RIP: Robert A. Moog
2 September 2005
Robert A. Moog died a few days ago at his home in Asheville, North
Carolina. He was a brilliant pioneer in the field of sound synthesis.
Although I took piano lessons when I was a boy, my mother's recordings of
classical music performed on traditional instruments couldn't hold my
attention for long. But when she brought home a copy of
Walter Carlos' Clockwork Orange, created entirely with very early Moog
synthesizers, I was riveted. That record held the most fascinating,
eerie, demonic, angelic sounds I'd ever heard. I played it over and
over, and proselytized to my baffled schoolmates about the
marvelous Moog synthesizer. Moog, a "scientist who spoke
music", had created a new instrument, and Carlos, a "musician who spoke
science", played it -- and together they filled my
8-year-old heart and mind with awe and wonder.
Thirty years later, that album is still one of the favorites
of my large collection, and it still transports me to a place no other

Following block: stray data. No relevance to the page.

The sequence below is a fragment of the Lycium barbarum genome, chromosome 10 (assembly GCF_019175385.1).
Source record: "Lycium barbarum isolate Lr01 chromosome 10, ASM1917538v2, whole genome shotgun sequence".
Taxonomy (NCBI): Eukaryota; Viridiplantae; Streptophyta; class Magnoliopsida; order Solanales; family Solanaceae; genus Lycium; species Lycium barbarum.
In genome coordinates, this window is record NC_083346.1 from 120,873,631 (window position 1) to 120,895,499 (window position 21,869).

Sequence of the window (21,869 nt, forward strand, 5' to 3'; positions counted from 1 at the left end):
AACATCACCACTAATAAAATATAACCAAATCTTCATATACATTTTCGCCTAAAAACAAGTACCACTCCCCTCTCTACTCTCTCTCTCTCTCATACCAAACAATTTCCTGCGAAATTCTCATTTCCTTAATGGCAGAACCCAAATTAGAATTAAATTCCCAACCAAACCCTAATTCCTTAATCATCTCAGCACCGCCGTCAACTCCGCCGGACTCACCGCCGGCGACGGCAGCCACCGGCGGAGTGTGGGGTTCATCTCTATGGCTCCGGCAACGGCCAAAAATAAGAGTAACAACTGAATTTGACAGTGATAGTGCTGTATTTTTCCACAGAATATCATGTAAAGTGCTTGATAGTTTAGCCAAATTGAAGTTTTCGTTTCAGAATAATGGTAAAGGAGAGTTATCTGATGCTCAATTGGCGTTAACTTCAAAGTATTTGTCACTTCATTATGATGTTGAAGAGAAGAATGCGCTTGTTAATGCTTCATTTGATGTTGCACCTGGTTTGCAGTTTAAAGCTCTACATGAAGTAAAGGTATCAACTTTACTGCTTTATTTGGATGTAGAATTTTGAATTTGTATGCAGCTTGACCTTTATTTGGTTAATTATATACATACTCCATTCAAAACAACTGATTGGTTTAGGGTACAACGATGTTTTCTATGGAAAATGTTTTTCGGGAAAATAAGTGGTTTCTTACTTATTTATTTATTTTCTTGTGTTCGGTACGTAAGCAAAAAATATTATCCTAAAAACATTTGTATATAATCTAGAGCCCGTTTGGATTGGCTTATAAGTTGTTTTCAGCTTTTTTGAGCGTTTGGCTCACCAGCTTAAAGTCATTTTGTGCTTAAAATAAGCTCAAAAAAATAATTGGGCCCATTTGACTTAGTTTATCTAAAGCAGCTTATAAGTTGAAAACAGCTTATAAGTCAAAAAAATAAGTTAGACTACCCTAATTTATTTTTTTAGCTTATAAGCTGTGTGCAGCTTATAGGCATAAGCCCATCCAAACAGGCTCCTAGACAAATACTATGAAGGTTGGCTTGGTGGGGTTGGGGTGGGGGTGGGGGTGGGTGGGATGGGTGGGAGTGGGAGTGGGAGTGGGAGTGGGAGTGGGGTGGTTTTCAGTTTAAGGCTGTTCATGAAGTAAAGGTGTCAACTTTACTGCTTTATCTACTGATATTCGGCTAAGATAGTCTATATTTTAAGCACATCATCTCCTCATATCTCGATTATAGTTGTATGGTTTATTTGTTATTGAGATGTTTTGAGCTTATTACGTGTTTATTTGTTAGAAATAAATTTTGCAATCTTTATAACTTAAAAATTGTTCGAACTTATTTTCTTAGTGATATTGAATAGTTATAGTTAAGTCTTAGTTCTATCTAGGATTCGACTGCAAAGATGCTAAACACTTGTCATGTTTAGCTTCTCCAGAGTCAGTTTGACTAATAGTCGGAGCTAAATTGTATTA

As I was reading
my eyes widened when I came to the following:
Moog drove an aging Toyota painted with a snail, vines and a fish
blowing bubbles. "When I drive that thing around, people smile at
me," he said. "I really feel I'm enhancing the environment."
My childhood hero, at age 71, drove an art car? Unbelievable!
Rest in peace, Mr. Moog. I'll be driving one when I'm 71 too, and
playing Moog synthesizer music on the stereo.
I doubt that Walter Carlos' Clockwork Orange would affect most people
the way it does me, but in case you want to check it out, the CD release
A Clockwork Orange: Wendy Carlos's Complete Original Score.
(Wendy published under the name Walter in her early days.)
Don't confuse it with the official movie soundtrack.
There's a documentary film called
which reportedly shows his art car. I've ordered a copy.